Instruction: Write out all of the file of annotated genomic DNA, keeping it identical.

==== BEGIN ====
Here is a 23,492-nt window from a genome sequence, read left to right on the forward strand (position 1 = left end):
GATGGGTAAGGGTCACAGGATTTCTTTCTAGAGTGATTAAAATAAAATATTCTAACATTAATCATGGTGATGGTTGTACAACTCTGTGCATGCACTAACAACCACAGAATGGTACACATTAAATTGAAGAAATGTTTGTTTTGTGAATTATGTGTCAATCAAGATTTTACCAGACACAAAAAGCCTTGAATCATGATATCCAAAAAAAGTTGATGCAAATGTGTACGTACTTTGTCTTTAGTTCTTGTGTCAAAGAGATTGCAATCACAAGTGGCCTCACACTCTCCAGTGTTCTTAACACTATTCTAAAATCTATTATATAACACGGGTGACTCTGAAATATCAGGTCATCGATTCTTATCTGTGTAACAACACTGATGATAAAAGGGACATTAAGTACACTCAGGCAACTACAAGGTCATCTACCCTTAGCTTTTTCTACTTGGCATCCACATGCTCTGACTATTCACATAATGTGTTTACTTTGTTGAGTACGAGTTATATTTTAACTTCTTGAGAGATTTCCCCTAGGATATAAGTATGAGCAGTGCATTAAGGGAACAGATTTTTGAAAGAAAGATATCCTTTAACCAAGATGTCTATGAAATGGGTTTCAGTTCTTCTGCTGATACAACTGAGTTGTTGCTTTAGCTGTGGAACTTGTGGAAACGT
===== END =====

Here is a 23,492-nt window from a genome sequence, read left to right on the forward strand (position 1 = left end):
GATGGGTAAGGGTCACAGGATTTCTTTCTAGAGTGATTAAAATAAAATATTCTAACATTAATCATGGTGATGGTTGTACAACTCTGTGCATGCACTAACAACCACAGAATGGTACACATTAAATTGAAGAAATGTTTGTTTTGTGAATTATGTGTCAATCAAGATTTTACCAGACACAAAAAGCCTTGAATCATGATATCCAAAAAAAGTTGATGCAAATGTGTACGTACTTTGTCTTTAGTTCTTGTGTCAAAGAGATTGCAATCACAAGTGGCCTCACACTCTCCAGTGTTCTTAACACTATTCTAAAATCTATTATATAACACGGGTGACTCTGAAATATCAGGTCATCGATTCTTATCTGTGTAACAACACTGATGATAAAAGGGACATTAAGTACACTCAGGCAACTACAAGGTCATCTACCCTTAGCTTTTTCTACTTGGCATCCACATGCTCTGACTATTCACATAATGTGTTTACTTTGTTGAGTACGAGTTATATTTTAACTTCTTGAGAGATTTCCCCTAGGATATAAGTATGAGCAGTGCATTAAGGGAACAGATTTTTGAAAGAAAGATATCCTTTAACCAAGATGTCTATGAAATGGGTTTCAGTTCTTCTGCTGATACAACTGAGTTGTTGCTTTAGCTGTGGAACTTGTGGAAACGT